Emergency rules establishing bag limits, season dates and other regulations for harvesting catfish with a bow, crossbow or by hand are now in place while Department of Natural Resources staff complete a companion permanent rule.
Lawmakers legalized alternative methods of harvesting catfish in 2017, and the rules seek to provide harvest opportunities while protecting fish during spawning and overwintering, said Bradd Sims, the fisheries biologist leading DNR’s catfish team.
“While we haven’t heard of a lot of anglers using these alternate fishing methods, we wanted to have rules in place for when the fish start overwintering because they are particularly vulnerable at this time,” Sims says.
He said catfish will soon be moving into deep pools where they’ll congregate over the winter in large groups. The fish are quite lethargic at that point, adding to their vulnerability to harvest.
The regulations include:
- No size limit and a daily bag limit of one for flathead catfish and five for channel catfish harvested with a bow and arrow, crossbow or by hand.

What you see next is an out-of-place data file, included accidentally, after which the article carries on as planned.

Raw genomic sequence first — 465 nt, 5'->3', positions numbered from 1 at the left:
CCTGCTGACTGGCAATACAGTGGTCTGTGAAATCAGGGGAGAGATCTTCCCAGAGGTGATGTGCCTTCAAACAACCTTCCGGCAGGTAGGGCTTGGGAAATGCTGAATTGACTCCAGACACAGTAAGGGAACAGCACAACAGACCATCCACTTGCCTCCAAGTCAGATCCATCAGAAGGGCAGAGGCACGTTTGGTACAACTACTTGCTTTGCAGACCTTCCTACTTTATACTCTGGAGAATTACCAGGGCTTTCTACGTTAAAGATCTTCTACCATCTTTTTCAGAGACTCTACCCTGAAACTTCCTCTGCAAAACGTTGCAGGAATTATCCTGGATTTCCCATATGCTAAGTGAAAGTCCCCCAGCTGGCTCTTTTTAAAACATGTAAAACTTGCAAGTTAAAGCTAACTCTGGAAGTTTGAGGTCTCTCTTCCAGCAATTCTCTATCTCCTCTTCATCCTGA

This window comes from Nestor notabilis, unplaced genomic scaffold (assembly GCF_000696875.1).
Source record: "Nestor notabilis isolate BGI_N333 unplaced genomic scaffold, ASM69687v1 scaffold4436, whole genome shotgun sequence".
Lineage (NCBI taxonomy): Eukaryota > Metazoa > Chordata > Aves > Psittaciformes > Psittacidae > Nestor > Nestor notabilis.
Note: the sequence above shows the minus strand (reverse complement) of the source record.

- A season for taking catfish by hand that runs from June 1 to Aug. 31 and a bowfishing season that runs concurrent with the rough fish bowfishing (spearing) season.
- Equipment restrictions for taking catfish by hand. Ropes, hooks, gaffs, artificial nest or spawning boxes or breathing devices such as snorkeling or scuba gear may not be used.
- A prohibition on commercial harvest of catfish with bow, crossbow or by hand.
- A rule stating that on waters with special size limits or season closures, anglers harvesting catfish by bow, crossbow or by hand will follow those special regulations in addition to the established daily bag limits for bow, crossbow and hand fishing seasons.
The emergency regulations don’t affect the catfish hook-and-line season.
DNR staff will conduct monitoring efforts for catfishing to understand impacts on catfish populations and develop a voluntary creel system to shed light on bow, crossbow and hand harvest of catfish.